My project is about putting 3D printers in schools, which is essentially another avenue that can be used to introduce students and teachers to this new technology. Introducing them to 3D printers in primary school will mean when they start working with them in high school, they will be tools that they worked with earlier in their lives. My hope is that they will be engaging tools, that will allow students to construct, design, and modify objects within a 3D space. Imagine what they will be able to do when using 3D technology is no different to using tools on the internet. I am looking forward to what they can do.

What made you interested in 3D printing?

#3DPrinting Sperm Cells and Augmented Reality at #TMClevedon

This is a great blog post from Dave White’s great blog in 3D printing and Education. Here the focus is not just on 3D printing, but how it can work with Augmented Reality so that kids can have the experience of interacting with a 3D digital object in space, but then print out the object as well. Great idea!


At the Teachmeet tonight Mr Davis one of our Science teachers did a presentation about some work he has been doing with Mr White from @ClevedonDT.

Mr Davis used the 123D Creature iPad app to create a 3D virtual model of a sperm cell and has experimented with showing students how it can be viewed in 3D with the Augment app. He also showed Mr White who said “How would you like to 3D print that?”… So after a bit more experimentation here is the result on YouTube.

The 3D printed cells were printed using a Cubify Cube printer and a 3D Touch.

So here is a great example of STEM teachers working together to produce something that can be used in lessons with both Science and D&T students!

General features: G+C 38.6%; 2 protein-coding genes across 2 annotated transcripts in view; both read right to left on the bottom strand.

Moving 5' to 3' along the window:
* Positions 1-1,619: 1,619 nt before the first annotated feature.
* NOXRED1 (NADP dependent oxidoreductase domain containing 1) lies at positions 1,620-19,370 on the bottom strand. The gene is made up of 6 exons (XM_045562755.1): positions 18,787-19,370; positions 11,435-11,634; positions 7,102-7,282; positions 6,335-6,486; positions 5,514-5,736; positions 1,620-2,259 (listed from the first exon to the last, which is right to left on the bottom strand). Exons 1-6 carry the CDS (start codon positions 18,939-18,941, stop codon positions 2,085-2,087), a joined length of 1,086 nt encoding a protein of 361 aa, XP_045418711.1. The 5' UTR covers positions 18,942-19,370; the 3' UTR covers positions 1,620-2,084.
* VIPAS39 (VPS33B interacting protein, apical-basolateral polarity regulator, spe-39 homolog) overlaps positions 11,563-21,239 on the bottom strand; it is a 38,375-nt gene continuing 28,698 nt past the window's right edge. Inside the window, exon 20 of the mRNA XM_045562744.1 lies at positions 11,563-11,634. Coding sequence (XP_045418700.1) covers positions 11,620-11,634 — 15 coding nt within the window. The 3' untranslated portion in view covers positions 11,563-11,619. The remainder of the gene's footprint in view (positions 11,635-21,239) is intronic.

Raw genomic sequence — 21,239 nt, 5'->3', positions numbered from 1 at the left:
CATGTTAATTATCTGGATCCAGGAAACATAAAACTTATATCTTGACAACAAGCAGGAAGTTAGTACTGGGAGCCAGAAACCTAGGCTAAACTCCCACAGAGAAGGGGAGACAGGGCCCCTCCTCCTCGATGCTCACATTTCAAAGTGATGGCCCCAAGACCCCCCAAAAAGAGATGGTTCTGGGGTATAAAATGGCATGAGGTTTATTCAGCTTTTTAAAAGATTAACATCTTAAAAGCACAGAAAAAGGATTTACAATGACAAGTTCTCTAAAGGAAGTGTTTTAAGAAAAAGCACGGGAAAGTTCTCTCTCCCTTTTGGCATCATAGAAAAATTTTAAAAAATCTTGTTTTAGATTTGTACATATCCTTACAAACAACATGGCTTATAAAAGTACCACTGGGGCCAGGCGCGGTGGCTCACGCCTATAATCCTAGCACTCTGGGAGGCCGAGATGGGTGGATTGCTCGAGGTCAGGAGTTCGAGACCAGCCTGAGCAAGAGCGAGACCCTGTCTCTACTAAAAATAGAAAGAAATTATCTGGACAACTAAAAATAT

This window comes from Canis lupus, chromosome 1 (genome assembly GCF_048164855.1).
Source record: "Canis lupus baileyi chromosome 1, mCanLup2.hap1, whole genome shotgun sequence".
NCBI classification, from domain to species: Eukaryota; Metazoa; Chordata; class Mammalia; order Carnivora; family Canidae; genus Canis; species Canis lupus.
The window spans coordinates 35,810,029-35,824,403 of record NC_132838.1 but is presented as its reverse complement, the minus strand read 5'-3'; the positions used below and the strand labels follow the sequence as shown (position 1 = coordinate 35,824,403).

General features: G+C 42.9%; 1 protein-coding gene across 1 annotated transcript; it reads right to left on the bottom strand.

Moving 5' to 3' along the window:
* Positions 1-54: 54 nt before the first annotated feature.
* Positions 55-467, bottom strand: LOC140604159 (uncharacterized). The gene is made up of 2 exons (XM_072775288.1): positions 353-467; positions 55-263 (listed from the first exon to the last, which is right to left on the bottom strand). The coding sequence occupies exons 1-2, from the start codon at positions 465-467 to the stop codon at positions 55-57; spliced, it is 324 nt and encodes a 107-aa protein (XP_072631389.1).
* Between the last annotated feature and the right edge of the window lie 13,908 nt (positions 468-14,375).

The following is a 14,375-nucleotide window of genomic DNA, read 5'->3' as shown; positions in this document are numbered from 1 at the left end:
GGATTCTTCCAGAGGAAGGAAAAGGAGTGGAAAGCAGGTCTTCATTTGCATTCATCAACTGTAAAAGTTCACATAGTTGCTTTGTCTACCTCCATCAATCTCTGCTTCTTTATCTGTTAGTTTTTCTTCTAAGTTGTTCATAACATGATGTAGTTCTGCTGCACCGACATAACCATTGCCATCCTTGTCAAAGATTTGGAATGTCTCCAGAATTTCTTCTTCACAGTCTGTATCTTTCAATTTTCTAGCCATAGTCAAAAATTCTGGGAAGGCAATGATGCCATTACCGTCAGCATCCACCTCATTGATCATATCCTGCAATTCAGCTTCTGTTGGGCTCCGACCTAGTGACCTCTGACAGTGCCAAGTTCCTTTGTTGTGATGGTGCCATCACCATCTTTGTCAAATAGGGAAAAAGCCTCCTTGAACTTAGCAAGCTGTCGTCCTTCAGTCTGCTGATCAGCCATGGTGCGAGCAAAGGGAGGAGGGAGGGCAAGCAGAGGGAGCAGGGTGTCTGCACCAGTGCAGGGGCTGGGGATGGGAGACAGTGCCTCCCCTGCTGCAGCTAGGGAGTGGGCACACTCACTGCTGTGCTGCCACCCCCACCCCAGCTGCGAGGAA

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3D Printing Design with an Haptic Stylus #3DprintingED http://bit.ly/1nxguhQ

One of the problems I can forsee for 3D printing is the interface. Just like the uptake of desktop publishing and design years ago, you have to be able to design using tools such as InDesign or Photoshop or any of the others. This might fit well for some people, but it doesn’t work so well for others. Drawing with a mouse is far less intuitive and fulfilling than when drawing with a pencil or working with a paintbrush. But now these things have been incorporated into our interactions with computers. Products like Intuos allow us to draw on a pad which is connected to the program, styluses allow us to draw on tablets and even digital paintbrushes like the Sensubrush allow us to paint on tablets, taking into account things like pressure and brushstroke.

But what about 3D printers? While I am quite happy to design using a computer interface, this isn’t for everyone. How would a sculptor, who has worked his/her whole life in very physical materials going to work with 3D programs? While they could learn how to do the desktop version, it is limiting, so designing a tool that allows a more visceral process of design is as important as developing a stylus that works with your iPad.

2014_Sculpt_banner_640x440This is the gap that a Haptic Stylus fills. Haptic technology is simply technology that is designed to give you a sense of touch. This could be as simple as your your xbox controller vibrating during a driving game or anything more sophisticated.

Offering ‘precise positioning input and instant force feedback that mimics the sense of physical sculpting,’ the Touch 3D stylus gives you more control, and a sense of feeling what you are designing. The user employs the haptic stylus, or arm, gaining the ability to ‘harness the power of virtual clay.’

I think this would be great for people coming to 3D printing who aren’t that tech savvy and perfect for young children coming to this technology for the first time. What is more satisfying for a young kid to smash through clay or being able to sculpt clay like on a spinning wheel? It also allows for a more delicate touch, allowing for more nuanced design.

Check out more information about this at Geomagic.com

Link: http://3dprint.com/21860/3d-systems-geomagic-sculpt/

Week 1: 3D Printing and Education Pozible

If you’ve been on this page for a little bit, you might be wondering why I’m promoting 3D printers.

Well, I am running a crowdfunding Pozible campaign: http://www.pozible.com/3dthefuture

I’m very much interested in getting 3D printers intro primary schools (elementary schools in the US) and giving teachers the opportunity to use 3D printers in the teaching of science.